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Official: Capsized boat had enough life jackets

The Kandi Won, which capsized and sank on

The Kandi Won, which capsized and sank on July 4th, is lifted out of the water at the Oyster Bay Marine Center. The accident killed three children. (July 11, 2012) Photo Credit: James Carbone

A cabin cruiser that capsized July 4, killing three children on board, appears on preliminary inspection to have been mechanically and structurally sound, a source with knowledge of the investigation said.

There also were enough life jackets on board for all the passengers, the source said this week.

The finding is the first to become known since the investigation began more than a month ago. The source said further testing on the boat is still needed. Investigators continue to interview witnesses, and are waiting for more complete information on the boat and the events leading up to the tragedy, the source said.

Lawyers for both the boat owner and the boat's driver have said that their clients had yet to be interviewed by police since the night of the tragedy.

Nassau County District Attorney Kathleen Rice and Nassau police both declined to comment, except to say the investigation is ongoing.

Last month, investigators said initial interviews appeared to indicate there was a strong possibility that the vessel did not have the legally required number of life jackets aboard, a police spokesman said at the time.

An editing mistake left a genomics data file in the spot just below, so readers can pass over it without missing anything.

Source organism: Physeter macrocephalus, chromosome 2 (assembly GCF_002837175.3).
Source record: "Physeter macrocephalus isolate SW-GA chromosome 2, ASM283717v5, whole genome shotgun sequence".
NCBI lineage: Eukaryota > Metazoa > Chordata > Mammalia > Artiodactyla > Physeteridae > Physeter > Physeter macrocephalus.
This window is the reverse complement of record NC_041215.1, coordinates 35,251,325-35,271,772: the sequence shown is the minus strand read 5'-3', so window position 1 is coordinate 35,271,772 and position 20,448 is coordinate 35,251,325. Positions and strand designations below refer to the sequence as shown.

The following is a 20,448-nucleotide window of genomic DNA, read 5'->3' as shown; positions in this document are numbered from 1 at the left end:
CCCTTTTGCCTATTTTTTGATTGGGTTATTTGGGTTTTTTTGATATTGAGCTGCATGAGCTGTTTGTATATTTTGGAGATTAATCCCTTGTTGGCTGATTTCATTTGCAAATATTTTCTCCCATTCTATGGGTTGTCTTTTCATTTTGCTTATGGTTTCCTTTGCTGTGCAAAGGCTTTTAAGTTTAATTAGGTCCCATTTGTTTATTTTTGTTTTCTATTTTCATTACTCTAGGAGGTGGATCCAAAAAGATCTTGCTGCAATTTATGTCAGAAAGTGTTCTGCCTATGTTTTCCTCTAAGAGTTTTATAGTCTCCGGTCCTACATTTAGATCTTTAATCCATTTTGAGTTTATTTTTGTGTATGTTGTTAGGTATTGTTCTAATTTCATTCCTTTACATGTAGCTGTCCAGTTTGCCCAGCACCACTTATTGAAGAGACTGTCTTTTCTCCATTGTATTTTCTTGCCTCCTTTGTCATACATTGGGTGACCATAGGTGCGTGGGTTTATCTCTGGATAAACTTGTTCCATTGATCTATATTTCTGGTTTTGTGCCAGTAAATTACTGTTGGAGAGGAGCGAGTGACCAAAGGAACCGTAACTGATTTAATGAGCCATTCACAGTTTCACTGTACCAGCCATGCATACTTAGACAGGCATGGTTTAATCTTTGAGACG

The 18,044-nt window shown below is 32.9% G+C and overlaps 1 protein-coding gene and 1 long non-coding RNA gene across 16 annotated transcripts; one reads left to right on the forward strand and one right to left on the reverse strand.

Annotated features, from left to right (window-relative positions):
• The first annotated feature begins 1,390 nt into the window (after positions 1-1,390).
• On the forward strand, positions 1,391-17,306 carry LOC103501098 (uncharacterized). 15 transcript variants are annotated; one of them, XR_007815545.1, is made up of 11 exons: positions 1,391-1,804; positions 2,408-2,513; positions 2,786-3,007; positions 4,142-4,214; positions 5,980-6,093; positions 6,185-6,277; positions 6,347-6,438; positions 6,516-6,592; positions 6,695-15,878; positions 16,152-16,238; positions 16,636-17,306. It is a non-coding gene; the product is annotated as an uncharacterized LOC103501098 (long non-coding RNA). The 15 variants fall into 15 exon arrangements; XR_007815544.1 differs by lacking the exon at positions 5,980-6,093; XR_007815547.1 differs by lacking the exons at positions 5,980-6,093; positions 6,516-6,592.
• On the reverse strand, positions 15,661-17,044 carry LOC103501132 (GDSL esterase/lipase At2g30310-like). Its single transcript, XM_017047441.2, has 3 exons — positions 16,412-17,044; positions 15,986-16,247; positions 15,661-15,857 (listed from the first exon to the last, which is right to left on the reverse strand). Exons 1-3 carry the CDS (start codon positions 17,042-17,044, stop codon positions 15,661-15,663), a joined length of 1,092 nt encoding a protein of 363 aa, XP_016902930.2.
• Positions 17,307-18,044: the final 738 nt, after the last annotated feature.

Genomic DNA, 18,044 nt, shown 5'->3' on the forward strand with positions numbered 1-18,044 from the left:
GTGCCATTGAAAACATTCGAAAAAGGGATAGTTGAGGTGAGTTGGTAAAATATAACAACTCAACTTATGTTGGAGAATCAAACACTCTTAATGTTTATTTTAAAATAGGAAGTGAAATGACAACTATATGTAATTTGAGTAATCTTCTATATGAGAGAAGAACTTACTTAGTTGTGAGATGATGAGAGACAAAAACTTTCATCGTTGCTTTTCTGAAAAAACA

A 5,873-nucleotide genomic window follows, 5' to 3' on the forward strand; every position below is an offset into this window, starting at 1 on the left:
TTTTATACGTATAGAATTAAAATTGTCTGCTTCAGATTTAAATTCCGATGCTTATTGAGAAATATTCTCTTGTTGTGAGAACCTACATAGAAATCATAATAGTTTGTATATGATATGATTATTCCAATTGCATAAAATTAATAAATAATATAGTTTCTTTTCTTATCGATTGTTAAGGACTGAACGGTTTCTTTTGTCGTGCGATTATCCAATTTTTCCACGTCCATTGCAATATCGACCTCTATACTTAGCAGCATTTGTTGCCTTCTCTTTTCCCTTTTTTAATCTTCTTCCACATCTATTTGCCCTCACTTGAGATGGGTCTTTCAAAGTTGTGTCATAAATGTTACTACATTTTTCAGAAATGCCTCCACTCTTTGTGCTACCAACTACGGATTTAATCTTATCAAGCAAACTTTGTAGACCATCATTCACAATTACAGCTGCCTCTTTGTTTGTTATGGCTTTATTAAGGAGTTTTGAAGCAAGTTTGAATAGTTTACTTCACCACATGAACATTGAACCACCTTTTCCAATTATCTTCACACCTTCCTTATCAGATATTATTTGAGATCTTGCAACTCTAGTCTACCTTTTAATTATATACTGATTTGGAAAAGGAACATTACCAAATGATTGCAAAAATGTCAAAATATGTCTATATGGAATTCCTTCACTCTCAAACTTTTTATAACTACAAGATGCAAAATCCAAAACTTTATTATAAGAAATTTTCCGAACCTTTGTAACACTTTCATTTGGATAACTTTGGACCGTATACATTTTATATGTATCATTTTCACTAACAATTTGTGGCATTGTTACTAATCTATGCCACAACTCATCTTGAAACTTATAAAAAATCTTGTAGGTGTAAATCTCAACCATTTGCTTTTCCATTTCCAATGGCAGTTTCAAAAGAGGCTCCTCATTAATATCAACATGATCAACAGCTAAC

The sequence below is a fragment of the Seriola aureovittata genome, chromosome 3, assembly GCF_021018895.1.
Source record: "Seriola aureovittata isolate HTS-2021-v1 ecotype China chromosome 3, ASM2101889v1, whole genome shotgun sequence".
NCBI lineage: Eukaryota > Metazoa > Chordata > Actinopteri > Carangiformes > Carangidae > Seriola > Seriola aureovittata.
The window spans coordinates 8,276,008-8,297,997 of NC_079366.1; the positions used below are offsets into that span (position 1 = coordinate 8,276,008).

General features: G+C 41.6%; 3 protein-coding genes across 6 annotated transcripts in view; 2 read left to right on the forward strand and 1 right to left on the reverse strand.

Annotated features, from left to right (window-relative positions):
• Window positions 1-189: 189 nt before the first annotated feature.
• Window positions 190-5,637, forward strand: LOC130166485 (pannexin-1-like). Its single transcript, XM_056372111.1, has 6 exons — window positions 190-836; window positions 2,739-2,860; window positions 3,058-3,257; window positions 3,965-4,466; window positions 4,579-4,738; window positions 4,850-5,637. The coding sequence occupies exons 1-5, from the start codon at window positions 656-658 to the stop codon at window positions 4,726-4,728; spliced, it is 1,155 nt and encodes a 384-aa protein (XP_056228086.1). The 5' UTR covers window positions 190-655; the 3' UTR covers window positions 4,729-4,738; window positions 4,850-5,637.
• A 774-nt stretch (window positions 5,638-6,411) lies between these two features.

Nassau police indicated that the main focus of their investigation was whether the boat was overcrowded when vessels were departing the area after a fireworks show had concluded.

Officials said they are trying to determine if wakes from other boats, stormy weather or mechanical failure also played a role.

The 34-foot Silverton cruiser, named Kandi Won, had 27 people onboard, at least 10 of them children, when it capsized near the mouth of Oyster Bay on the way back to Huntington after a fireworks display.

Three children trapped in the cabin died: cousins David Aureliano, 12, and Harlie Treanor, 11, and family friend Victoria Gaines, 7.

Sal Aureliano, David's uncle, has said he was steering the boat when it hit a large wake that he did not see.

Many marine-safety experts and other boaters have speculated that the cause of the accident was overcrowding, a charge that James Mercante, a Manhattan lawyer for the boat's owner, Kevin Treanor, has denied.

Mercante said Monday he and his client have not had access to the vessel since the accident and he cannot comment on its soundness. He said he was not surprised to hear that investigators had found that there were enough life jackets on board, since that's what Treanor, Harlie's father, said from the start.

Anthony La Pinta, who represents Sal Aureliano, declined to comment.

Tuesday, Suffolk County Legis. Steve Stern (D-Huntington) was to introduce a bill that would require all boaters to take a safety training course or face fines and even jail time for repeat offenses.

Stern said his bill would take effect one year after being passed by the legislature, if that happens, and signed by county Executive Steve Bellone, who endorses the legislation.

Stern said he hopes to have a vote by the full legislature by early September.

Wednesday, Lisa and Paul Gaines, of Huntington, Victoria's parents, are scheduled to testify before state Sen. Carl L. Marcellino (R-Syosset) and the Standing Committee on Investigations and Government Operations.

Other speakers include state parks Commissioner Rose Harvey; Sgt. John Owen, deputy commanding officer of the Nassau County Police Marine Bureau; Lawrence Postel, district commander for the U.S. Power Squadrons boating safety organization; Chris Squeri, executive director of the New York Marine Trades Association, and Jackie Martin, commodore of the Greater Huntington Council of Yacht & Boating Clubs.

The 11 a.m. hearing will be at Oyster Bay Town Hall, 54 Audrey Ave.

With Bill Bleyer

and Matthew Chayes

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